November 29 is observed annually as the International Day of Solidarity with the Palestinian People around the globe. On this day in 1947, the United Nations General Assembly (UNGA) adopted resolution 181 (II) which called for an end to the Israeli apartheid by establishing a Jewish State and an Arab State. But in over 70 years of the resolution, the world has only seen the Jewish state precipitate on the world map, while the dream of a separate Arab homeland remains stranded.
This day in history marked the beginning of the never-ending struggle for independence for the Palestinian people and of the denial of their inalienable rights as laid down by international covenants like the Universal Declaration of Human Rights and the International Covenant on Civil and Political Rights (ICCPR). The International Day of Solidarity provides the world an opportunity to reflect solidarity with the people of Palestine and to raise awareness of the fact that they still have not gained their rights including the right to self-determination as well as the right to independence.
Unfortunately, the response of the international community to the question of Palestine has been rather negligent as there has been little to no substantial peace process in recent years and it seems that with every successive episode of hostilities between the Israelis and the Palestinians, the land of Palestine drifts further into the quagmire of injustice, violence, and antagonism. Trump’s “deal of the century” and the consequent establishment of Jerusalem as Israel’s “undivided” capital, was yet another pinch of salt on the long-festering Palestinian wound.
Understanding the Israel-Palestine conflict requires a thorough analysis of a harrowingly long and complicated tussle between two nationalist movements with equally justified claims to the land. It is an amalgamation of political, social, cultural, and religious factors with both factions vying for greater control of the region. But things were not always as hostile and volatile, as they are now. In fact under Ottoman rule, the entity of then Palestine was peacefully inhabited by the Muslim and Jewish communities from 1516 to 1917.
However, the mid and late 20th century saw a surge in sentiments of Jewish nationalism with figures like Theodor Herzl entitling the Jewish to a separate and sovereign homeland under the political Zionist ideology. Interestingly, the conception of a Jewish homeland existed as an idea, long before it consolidated into a state, as the Zionists of Eastern Europe believed that the Jewish, apart from being a religious minority in the region, were also a nation. The following era was hurled with rapid Zionist population proliferation throughout Palestine which led to the 1936 Arab Revolt. As a result, the then British government attempted to contain the Jewish population by restricting them and their purchases of lands. Then in 1947, the UN adopted the resolution proposing 2 separate states which resulted in the formation of only the Israeli state. From 1947 till date, the Palestinian territories have contracted kaleidoscopically and now remain confined to the West Bank and the narrow Gaza strip, both of which remain besieged by the IDF.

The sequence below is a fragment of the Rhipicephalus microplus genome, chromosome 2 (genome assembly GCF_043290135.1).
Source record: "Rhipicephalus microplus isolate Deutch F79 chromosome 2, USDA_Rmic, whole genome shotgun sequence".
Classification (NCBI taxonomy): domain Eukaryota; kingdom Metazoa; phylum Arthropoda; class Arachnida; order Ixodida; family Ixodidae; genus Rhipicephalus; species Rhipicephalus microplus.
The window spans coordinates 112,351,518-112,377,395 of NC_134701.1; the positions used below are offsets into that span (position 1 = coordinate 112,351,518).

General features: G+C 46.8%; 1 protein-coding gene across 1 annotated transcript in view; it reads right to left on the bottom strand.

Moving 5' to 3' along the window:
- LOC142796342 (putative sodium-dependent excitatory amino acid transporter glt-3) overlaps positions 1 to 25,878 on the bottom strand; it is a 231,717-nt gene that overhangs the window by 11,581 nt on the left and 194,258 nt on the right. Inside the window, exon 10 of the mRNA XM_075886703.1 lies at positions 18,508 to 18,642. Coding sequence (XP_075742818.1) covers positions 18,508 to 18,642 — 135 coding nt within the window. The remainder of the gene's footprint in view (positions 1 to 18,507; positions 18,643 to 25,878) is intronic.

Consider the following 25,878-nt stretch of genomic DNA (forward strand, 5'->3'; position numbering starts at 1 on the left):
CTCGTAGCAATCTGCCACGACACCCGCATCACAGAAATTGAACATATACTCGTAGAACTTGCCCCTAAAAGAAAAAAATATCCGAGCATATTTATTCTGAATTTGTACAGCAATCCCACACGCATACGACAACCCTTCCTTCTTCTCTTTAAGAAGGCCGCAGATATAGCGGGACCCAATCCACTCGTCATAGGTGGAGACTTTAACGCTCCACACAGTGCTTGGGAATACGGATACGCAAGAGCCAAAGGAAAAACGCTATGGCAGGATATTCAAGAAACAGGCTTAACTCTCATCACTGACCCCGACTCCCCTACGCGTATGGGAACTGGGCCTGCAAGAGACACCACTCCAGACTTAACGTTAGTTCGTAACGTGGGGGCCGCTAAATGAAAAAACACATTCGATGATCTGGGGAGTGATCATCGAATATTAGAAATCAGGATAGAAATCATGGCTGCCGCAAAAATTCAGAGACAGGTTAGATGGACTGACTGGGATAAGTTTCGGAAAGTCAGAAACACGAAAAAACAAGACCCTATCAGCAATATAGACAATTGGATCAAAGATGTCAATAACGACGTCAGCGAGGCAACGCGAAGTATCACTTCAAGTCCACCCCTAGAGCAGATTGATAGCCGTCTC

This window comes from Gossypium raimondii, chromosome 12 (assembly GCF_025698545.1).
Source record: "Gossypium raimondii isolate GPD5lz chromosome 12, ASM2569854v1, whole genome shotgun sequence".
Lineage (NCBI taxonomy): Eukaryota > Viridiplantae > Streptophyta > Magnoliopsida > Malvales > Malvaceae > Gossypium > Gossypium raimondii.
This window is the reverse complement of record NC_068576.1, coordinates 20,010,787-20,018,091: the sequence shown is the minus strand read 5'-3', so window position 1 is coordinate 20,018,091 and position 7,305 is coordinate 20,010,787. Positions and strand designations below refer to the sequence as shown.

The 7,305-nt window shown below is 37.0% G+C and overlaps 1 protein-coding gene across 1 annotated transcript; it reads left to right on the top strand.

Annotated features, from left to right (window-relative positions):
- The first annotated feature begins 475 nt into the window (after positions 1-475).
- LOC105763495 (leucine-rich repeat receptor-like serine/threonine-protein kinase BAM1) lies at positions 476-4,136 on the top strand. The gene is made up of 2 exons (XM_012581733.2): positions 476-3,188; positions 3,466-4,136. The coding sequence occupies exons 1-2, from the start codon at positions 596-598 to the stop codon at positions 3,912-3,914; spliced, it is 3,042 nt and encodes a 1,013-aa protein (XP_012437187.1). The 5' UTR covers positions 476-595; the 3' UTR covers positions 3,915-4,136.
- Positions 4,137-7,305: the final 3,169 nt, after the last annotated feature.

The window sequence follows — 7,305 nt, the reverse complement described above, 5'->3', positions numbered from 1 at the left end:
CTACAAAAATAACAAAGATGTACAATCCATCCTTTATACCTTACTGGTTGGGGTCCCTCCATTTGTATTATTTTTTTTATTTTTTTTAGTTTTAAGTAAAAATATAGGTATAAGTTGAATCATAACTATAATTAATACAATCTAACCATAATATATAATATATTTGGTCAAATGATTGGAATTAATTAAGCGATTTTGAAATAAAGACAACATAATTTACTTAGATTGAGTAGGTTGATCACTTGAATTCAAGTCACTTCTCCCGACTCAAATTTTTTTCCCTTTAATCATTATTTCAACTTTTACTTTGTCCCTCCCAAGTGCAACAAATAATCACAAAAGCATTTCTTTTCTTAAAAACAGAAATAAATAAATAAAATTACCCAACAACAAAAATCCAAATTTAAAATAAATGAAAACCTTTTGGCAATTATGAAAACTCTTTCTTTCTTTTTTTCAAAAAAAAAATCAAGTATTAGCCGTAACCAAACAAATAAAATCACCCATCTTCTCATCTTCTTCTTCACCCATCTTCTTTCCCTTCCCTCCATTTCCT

While it is already too late to ratiocinate which nation has a more authentic claim to the land, the focal question should be; is there a solution to the war? If yes, why has the international community not resorted to it yet? The most efficient attempts to revive peace in the Middle East were the Oslo accords, a series of agreements that were signed between the Palestine Liberation Organisation (PLO) and the government of Israel. One of the proposals of the accords was the two-state solution, a framework that devised the division of Palestine into two states; one for the Jewish community and one for Palestine.
The agreement, although initially showed signs of progress but later faded in the face of varying interests of people from both sides. From the beginning, some religious and nationalist groups on both sides openly denounced the two-state solution as they believed that their governments had no right to surrender their respective lands to the other.
The dangerous thing is that both sides are ideologically opposite fronts that strive for creating a state that provides for the wishes and desires of only one nation. Neither is ready to put their guard down and what makes matters worse is the discrepancy between a heavily equipped Israel and a meagerly-backed Hamas with little external support.
Until and unless both sides intentionally concede to the two-state solution and give up the idea of a single nation-based country, the region will continue to suffer unimaginable horrors. Ironically, breaking free of oppression for both sides has falsely translated into driving the other nation out of the country, an unachievable fantasy, at least for the near future. If the region of Israel/Palestine is ever to see stability, it could only achieve so through a two-state approach in which both the nations live for their respective peace and prosperity.